We will always smile and be happy for others and applaud their achievements. I will be there to give you a big hug afterwards and bring a snack for the ride home.

You see I do know all these wonderful things you do. I remember every little thing you do that makes me proud and I tell you. Just because it's not in front of the school doesn't make you any less than a kind, caring, loving, bright, boy who does his best.

You and me kid - we know.

Friday, 25 November 2016

A crazy little thing called love

Blue Bear woke up crying and upset this evening. He was shaking and incoherent so I talked to him softly and held him until he calmed down. As I tucked him back into bed I reassured him that Mummy and Daddy are here to protect him and take care of him. Brown Bear chimed in to say that if Blue Bear cries he will rush in to look after his brother too. This from a boy who wasn't feeling all that well himself either, but seeing his brother upset he stepped up. If that isn't love I don't know what is.

Love is being not saying. Even though Blue Bear now says, "Bye Daddy. Later. Wuv yoo." as he leaves for work (Hubbie, not my baby boy) and it's the cutest thing ever, it's not necessarily the gold standard of expressing love in this house.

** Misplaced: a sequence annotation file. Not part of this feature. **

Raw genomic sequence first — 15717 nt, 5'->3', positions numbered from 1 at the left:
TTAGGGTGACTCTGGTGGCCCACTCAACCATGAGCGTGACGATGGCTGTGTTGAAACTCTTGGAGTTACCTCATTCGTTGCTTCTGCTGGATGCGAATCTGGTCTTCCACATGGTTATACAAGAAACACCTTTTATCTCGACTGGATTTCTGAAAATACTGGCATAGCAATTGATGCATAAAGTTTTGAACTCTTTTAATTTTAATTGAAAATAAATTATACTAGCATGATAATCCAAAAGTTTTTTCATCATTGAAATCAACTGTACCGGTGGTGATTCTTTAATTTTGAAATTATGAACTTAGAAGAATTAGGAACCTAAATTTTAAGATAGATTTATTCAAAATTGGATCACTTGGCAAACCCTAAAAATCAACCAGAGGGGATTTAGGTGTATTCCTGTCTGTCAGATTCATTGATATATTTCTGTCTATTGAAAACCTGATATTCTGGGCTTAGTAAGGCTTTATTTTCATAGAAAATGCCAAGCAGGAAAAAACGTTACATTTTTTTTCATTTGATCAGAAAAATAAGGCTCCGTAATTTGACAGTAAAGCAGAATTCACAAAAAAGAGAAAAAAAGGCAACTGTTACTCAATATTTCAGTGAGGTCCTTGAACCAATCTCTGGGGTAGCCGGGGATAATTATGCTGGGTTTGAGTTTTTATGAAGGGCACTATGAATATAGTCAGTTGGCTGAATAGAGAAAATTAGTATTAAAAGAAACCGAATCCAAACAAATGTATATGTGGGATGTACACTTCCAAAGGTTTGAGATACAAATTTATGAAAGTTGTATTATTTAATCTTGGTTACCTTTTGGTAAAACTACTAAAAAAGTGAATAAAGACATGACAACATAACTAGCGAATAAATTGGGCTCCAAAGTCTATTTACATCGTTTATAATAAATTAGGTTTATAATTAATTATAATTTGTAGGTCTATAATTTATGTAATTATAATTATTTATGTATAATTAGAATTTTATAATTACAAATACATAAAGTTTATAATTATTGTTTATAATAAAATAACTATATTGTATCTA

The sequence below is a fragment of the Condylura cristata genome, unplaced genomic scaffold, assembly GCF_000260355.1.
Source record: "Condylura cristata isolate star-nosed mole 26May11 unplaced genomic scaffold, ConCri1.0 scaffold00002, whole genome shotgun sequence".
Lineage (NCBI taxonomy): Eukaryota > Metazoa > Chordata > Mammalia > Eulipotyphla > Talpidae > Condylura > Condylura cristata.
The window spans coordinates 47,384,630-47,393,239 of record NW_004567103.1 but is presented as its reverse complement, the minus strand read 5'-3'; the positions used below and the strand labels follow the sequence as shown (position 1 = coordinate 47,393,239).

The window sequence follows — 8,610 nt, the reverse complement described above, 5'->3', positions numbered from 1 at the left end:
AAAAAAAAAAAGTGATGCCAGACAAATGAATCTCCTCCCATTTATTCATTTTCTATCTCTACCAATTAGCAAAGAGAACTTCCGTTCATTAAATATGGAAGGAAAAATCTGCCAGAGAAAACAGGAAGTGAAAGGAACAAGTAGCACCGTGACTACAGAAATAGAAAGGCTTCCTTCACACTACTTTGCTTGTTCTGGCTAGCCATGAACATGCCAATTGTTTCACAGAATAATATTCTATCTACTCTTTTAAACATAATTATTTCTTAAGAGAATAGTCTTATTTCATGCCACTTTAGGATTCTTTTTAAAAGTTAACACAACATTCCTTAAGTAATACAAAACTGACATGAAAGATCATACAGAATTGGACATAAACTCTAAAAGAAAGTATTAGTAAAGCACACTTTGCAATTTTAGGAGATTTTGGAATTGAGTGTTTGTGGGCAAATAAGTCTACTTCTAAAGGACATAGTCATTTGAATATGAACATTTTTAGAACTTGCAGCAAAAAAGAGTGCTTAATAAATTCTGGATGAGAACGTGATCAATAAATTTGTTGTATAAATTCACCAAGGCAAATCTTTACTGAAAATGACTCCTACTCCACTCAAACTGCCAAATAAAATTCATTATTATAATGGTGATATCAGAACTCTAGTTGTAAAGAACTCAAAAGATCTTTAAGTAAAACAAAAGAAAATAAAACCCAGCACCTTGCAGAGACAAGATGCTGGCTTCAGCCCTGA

Maybe it's because I'm raising boys, but I'm not exactly overwhelmed with declarations of love every day. Instead I value the slight and almost imperceptible acts of love.

A hug when I'm not expecting it - Blue Bear was sitting next to me on the sofa the other day and he leaned over and gave me a hug then sat back down on his side. 

Random notes telling me nice things - after sitting with Brown Bear one morning and drinking a cup of tea while he ate breakfast (something I never get to do usually) he wrote me this note:

Being nice to the cat - both my boys respond to Neo's pleading for food with an immediate proffering of cat food or biscuits. Tonight Brown Bear whispered, "Mummy let me show you where Neo is hiding." He was under the rocking chair and Brown Bear was delighted to have the cat in his room.

There are days when it's just too tiring. The running around, the picking up boy socks, the smells. Oh my the smells. Some days it's hard to feel love never mind show it. 

Then one of the boys will do something lovely and it's all ok. I think they get it from their Father. 

Monday, 21 November 2016

Me before you (my boys)

Before I became a Mum:

I earned money

I trawled travel websites for holidays 

I could book to go away for a long weekend and then go 

I had clothes for 'best' - they got worn